If I had a possibily infected computer, where I had some images and documents that I wanted do backup to a thumb drive, is it possible that that the used thumb drive could be infected and when connected to other computer, infect that computer in the process?
The way you phrased your question implies a basic misunderstanding, or perhaps I’m being pedantic, so bare with me.
In general media devices like thumb drives are not themselves infected, rather it’s individual files on the media that may be infected.
This ignores device firmware rewrites, but that is very low probability in most cases.
The crux of the risks are the files you are moving. They may contain the malware and placing them on another machine may transfer the malware to that machine.
With normal modern configurations, there should be no automatic running of code simply by plugging in the thumb drive, although you may get a pop up asking you to do so to which you should obviously decline.
The big risk is from the files. While there have been a few exploits that managed to leverage data content only such as images via flaws in readers, these are rare. The more common threat is executable files. The catch here is that it’s sometimes difficult to know what is executable. Many “Documents” such as MS Office or PDFs can contain executables. These are you primary vectors for malware transfer.
The thumb drive itself can be sufficiently cleaned up with a long format (not a quick format).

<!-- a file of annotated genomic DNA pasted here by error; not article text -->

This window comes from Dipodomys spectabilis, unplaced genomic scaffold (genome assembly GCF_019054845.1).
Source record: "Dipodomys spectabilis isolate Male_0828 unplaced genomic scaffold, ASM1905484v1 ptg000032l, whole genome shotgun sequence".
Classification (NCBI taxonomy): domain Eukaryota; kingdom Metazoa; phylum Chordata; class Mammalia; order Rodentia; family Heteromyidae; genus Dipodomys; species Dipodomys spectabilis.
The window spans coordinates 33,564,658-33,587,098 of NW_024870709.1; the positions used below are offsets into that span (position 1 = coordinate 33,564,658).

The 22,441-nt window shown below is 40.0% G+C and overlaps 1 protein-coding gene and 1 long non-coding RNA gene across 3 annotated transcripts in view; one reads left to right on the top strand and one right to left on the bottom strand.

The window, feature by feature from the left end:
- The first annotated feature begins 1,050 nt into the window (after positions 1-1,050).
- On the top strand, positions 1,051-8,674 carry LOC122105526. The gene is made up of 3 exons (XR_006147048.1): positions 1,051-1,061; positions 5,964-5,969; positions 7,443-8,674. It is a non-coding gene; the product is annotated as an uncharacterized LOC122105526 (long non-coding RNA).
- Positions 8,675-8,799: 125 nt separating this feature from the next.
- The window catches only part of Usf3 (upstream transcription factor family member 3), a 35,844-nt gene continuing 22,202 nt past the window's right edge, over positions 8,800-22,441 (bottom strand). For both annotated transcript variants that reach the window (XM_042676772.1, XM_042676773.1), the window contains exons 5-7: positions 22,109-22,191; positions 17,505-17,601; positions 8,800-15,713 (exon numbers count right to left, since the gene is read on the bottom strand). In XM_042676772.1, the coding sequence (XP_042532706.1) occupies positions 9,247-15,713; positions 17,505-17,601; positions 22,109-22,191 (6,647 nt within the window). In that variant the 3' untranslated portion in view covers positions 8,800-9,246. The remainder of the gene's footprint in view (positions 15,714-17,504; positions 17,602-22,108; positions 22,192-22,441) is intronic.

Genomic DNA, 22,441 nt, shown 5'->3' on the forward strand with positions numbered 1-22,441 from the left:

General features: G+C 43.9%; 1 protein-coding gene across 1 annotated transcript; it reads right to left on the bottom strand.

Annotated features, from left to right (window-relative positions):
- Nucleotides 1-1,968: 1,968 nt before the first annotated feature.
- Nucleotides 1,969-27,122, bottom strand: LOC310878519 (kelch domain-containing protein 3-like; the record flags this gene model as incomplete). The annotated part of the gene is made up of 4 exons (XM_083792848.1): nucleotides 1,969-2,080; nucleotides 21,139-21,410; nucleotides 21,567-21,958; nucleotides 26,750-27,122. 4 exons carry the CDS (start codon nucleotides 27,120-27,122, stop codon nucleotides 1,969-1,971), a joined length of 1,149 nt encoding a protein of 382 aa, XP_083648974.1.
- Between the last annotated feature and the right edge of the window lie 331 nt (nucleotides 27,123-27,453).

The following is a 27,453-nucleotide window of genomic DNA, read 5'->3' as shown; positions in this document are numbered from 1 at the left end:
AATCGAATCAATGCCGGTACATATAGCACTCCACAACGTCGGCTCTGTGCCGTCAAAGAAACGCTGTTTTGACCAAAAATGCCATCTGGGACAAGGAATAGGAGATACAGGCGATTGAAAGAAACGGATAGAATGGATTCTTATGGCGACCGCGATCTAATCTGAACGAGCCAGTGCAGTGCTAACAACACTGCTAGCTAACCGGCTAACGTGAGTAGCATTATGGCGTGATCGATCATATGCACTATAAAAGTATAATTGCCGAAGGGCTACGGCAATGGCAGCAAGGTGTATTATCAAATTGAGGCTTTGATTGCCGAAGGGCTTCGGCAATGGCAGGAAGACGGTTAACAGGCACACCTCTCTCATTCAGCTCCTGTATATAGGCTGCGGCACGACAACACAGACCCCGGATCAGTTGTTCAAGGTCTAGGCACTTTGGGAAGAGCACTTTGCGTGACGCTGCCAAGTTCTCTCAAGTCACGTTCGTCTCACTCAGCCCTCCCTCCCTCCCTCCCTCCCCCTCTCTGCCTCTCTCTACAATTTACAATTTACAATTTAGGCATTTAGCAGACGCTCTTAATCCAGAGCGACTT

Well until and unless you know what the malware performs by reverse engineering it you can never really know what it might do.Right?I mean a malware could simply wait for the victim to attach a USB device then copy itself onto it.When it comes to malware the realm of possibility is kind of limitless.So if you know a computer is infected you might want to use other techniques like a LINUX live boot or attach the hard disk and then copy data from there.Executing the malware might not be a good idea and Booting might do that
Would you like to backup possible altered data, to use that as correcting option to your clean environment?
If yes, you can think about a new compromised pc, the attacker can install stuff that was dragged to your system from the backup and once the malicious incoming connection has reached a place in a memory address of your pc during the backup process, its killed.
If no, you have no risk because you have more than one backup(or that's how it should be), top of the cake is another backup that is on another network.